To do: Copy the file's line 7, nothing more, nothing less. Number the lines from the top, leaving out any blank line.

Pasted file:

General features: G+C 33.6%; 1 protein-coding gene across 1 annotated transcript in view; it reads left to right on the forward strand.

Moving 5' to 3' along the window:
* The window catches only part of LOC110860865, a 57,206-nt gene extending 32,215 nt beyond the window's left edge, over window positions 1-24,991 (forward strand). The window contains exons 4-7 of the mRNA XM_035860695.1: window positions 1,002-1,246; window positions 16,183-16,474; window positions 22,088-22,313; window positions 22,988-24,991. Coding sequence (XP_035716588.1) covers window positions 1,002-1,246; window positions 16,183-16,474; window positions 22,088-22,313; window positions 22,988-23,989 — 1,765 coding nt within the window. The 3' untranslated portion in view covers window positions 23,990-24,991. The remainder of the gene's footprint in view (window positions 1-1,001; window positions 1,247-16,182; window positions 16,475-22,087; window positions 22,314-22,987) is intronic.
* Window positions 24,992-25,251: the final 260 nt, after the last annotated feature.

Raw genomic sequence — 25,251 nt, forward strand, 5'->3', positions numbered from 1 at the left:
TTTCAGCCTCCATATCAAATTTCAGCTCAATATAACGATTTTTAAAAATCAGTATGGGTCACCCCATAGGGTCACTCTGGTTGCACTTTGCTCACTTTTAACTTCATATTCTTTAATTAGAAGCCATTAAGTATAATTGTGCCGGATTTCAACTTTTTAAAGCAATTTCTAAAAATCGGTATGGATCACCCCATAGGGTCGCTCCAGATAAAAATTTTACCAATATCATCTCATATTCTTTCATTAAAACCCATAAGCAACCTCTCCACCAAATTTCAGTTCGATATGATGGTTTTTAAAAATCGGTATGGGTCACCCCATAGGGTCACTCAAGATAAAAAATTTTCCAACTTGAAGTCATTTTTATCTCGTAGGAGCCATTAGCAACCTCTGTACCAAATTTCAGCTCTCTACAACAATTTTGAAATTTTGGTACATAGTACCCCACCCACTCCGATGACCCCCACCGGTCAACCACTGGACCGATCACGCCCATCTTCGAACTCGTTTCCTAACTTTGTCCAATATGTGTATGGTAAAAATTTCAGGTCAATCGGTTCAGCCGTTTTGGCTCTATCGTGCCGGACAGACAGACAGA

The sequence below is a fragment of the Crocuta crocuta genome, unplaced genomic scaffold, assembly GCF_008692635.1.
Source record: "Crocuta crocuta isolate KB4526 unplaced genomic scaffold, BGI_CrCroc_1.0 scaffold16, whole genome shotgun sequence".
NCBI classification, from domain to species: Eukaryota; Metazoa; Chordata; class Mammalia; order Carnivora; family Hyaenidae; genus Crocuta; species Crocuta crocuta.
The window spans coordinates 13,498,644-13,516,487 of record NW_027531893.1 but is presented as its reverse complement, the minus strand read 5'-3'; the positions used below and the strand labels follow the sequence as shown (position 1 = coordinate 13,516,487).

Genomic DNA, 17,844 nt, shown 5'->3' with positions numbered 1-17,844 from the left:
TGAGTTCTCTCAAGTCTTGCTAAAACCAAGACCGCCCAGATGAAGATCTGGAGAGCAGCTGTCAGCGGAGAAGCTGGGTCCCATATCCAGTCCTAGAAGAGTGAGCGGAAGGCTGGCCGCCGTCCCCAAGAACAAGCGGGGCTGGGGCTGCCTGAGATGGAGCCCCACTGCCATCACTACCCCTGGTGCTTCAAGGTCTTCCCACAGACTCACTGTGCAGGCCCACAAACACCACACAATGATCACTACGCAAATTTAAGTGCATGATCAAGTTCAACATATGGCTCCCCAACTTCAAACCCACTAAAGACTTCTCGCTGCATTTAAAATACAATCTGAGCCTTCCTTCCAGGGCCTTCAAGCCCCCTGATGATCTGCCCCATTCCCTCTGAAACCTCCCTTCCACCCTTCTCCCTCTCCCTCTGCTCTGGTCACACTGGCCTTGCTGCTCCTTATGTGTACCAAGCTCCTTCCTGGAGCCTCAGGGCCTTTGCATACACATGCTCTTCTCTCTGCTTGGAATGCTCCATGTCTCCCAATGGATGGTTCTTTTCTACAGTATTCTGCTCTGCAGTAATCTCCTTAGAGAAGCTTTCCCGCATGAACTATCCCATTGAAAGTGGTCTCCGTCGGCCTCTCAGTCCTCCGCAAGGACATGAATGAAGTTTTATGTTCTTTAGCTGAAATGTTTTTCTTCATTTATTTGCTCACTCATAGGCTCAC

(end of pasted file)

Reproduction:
The sequence below is a fragment of the Crocuta crocuta genome, unplaced genomic scaffold, assembly GCF_008692635.1.